The majority of the 17 species of penguins do not live in Antarctica but rather between latitudes 45° and 60° S, where they breed on islands. A few penguins inhabit temperate regions, and one, the Galapagos penguin lives at the Equator. Evidence from paleontology and genomic studies indicates that penguins and Procellariformes (albatrosses, shearwaters, and petrels) had a common origin. Both groups are represented by well-defined fossils dating to about 50 million years ago.

The penguins are highly specialized for their flightless aquatic existence. Their forelimb is transformed into a paddle. The feet are located much farther back than those of other birds, with the result that the bird carries itself mostly upright. The sole comprises the whole foot instead of just the toes, as in other birds.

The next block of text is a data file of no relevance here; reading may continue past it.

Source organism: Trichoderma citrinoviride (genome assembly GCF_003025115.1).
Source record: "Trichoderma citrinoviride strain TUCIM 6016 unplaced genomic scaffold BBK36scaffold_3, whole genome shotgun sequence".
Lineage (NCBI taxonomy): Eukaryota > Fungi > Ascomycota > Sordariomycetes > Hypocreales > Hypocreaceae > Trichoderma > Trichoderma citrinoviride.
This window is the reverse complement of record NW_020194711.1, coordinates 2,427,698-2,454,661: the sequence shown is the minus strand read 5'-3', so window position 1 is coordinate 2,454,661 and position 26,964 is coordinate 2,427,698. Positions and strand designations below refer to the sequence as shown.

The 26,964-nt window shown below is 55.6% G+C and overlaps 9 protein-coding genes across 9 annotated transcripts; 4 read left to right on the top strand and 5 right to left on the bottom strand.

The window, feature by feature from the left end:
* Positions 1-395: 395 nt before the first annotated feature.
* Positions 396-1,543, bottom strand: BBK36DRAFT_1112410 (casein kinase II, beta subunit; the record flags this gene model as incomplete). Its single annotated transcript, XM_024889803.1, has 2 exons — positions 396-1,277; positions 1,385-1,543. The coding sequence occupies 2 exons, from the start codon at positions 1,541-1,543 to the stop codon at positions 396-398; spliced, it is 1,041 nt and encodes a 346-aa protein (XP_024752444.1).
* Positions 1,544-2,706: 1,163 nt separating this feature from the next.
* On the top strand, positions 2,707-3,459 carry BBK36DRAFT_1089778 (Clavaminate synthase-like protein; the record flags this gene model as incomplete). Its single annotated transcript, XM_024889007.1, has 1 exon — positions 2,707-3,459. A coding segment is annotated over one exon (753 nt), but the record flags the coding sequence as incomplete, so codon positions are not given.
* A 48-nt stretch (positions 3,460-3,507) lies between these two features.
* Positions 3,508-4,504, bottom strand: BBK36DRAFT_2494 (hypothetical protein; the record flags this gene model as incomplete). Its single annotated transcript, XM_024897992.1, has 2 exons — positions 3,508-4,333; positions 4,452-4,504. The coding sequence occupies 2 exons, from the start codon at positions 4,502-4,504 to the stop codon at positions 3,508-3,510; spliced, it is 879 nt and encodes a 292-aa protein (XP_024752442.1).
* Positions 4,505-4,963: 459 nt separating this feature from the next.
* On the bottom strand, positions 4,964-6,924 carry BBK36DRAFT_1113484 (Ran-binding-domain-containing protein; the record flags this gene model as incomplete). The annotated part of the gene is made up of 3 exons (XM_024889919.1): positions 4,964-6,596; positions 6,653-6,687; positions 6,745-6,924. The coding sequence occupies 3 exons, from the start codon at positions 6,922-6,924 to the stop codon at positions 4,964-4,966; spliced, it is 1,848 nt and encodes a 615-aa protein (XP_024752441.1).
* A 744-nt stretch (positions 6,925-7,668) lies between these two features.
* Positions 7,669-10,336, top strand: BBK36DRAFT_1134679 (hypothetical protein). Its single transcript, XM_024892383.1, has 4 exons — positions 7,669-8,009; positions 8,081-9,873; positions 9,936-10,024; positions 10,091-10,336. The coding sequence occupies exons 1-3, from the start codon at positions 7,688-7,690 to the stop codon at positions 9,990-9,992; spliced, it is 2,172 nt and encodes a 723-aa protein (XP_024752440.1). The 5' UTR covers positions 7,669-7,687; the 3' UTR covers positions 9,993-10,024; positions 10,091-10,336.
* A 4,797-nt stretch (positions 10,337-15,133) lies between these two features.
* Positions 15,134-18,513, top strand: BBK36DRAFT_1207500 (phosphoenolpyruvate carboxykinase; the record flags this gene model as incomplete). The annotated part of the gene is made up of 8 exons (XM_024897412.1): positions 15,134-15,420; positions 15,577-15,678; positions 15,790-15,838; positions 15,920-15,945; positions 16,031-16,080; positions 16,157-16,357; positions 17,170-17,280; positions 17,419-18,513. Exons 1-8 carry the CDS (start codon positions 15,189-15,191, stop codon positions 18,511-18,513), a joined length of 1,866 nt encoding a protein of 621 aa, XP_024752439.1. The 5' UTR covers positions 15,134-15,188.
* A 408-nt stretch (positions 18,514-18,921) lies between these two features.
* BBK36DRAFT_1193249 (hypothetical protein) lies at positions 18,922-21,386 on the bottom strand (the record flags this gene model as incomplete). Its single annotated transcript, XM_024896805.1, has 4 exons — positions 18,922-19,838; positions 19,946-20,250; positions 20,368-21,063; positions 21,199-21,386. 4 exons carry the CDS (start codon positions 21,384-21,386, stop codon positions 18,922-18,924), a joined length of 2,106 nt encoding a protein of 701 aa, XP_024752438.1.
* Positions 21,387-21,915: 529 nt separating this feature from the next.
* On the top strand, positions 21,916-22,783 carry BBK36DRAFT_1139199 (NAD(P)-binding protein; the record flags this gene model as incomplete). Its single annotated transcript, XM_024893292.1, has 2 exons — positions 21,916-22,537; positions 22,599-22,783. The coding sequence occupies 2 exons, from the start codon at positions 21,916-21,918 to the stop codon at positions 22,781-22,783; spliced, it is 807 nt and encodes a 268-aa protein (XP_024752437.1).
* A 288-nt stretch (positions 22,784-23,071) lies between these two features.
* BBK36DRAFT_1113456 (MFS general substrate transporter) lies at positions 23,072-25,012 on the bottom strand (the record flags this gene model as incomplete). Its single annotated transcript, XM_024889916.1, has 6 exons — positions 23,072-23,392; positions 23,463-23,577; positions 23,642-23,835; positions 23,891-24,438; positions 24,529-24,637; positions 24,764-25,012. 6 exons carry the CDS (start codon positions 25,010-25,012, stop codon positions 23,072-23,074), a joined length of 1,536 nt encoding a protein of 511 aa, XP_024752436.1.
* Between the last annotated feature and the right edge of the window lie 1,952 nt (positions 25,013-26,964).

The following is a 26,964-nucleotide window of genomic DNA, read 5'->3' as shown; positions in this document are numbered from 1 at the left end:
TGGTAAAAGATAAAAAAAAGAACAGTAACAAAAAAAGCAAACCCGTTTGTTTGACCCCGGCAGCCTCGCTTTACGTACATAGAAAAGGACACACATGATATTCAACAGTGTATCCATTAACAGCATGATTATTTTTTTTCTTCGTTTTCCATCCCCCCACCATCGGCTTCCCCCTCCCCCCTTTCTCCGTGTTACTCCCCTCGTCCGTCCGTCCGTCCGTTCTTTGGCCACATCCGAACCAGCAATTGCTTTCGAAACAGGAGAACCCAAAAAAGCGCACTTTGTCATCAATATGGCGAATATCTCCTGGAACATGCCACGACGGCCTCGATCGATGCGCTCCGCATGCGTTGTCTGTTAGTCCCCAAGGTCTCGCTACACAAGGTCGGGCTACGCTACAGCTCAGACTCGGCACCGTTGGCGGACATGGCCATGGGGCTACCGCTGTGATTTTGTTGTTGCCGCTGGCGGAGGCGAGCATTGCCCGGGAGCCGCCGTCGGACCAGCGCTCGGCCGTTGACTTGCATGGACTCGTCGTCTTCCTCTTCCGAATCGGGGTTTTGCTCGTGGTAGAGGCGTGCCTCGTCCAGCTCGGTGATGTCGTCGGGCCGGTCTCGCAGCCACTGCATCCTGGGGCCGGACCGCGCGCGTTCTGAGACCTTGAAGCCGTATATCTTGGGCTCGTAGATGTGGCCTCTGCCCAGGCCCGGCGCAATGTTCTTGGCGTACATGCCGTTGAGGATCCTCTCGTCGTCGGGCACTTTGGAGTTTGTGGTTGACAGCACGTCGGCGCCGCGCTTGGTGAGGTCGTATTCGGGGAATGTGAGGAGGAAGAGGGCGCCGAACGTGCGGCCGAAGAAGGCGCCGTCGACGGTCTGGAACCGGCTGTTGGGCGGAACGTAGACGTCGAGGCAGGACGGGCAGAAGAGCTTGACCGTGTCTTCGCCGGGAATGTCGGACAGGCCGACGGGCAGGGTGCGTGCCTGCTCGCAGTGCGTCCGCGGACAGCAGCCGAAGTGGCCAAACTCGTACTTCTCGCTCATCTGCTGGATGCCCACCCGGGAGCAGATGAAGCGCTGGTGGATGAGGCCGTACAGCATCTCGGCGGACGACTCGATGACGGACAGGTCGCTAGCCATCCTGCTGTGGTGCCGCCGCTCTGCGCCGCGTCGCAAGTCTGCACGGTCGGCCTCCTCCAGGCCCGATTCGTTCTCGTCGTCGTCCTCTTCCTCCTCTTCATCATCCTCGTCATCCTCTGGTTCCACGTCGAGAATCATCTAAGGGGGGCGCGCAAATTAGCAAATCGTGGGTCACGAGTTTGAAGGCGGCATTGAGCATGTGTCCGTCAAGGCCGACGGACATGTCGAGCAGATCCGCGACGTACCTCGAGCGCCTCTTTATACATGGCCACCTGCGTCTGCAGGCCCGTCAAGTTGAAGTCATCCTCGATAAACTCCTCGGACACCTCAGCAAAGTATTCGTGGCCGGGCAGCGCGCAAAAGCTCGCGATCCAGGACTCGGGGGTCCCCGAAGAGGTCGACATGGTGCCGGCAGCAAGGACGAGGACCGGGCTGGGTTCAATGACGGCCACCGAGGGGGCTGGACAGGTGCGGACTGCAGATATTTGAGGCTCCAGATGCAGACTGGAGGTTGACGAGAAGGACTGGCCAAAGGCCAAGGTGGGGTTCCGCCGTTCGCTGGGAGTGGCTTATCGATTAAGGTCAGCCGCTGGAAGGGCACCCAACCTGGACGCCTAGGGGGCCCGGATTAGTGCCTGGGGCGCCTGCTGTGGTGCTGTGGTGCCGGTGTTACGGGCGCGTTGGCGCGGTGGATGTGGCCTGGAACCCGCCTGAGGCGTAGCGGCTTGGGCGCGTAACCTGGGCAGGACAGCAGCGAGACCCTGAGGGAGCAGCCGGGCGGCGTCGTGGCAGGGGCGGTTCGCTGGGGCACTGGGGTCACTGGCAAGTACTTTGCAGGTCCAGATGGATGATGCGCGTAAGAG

Insulation of the bird's body is particularly important for Antarctic species that live in water that is always below 0 °C (32 °F). With a wind of 110 km (70 miles) per hour, the cooling power of seawater at −1.9 °C (28.6 °F) is equal to that of a temperature of −20 °C (−4 °F) . The skin is insulated by a layer of air trapped under the plumage, and the only bare skin in direct contact with the water is that of the feet. There is a remarkable anatomical arrangements in the lower limb, whereby closely adjacent arteries and veins form a system of heat exchange between opposing flows of blood.

penguin. (2011). Encyclopædia Britannica Ultimate Reference Suite.  Chicago: Encyclopædia Britannica.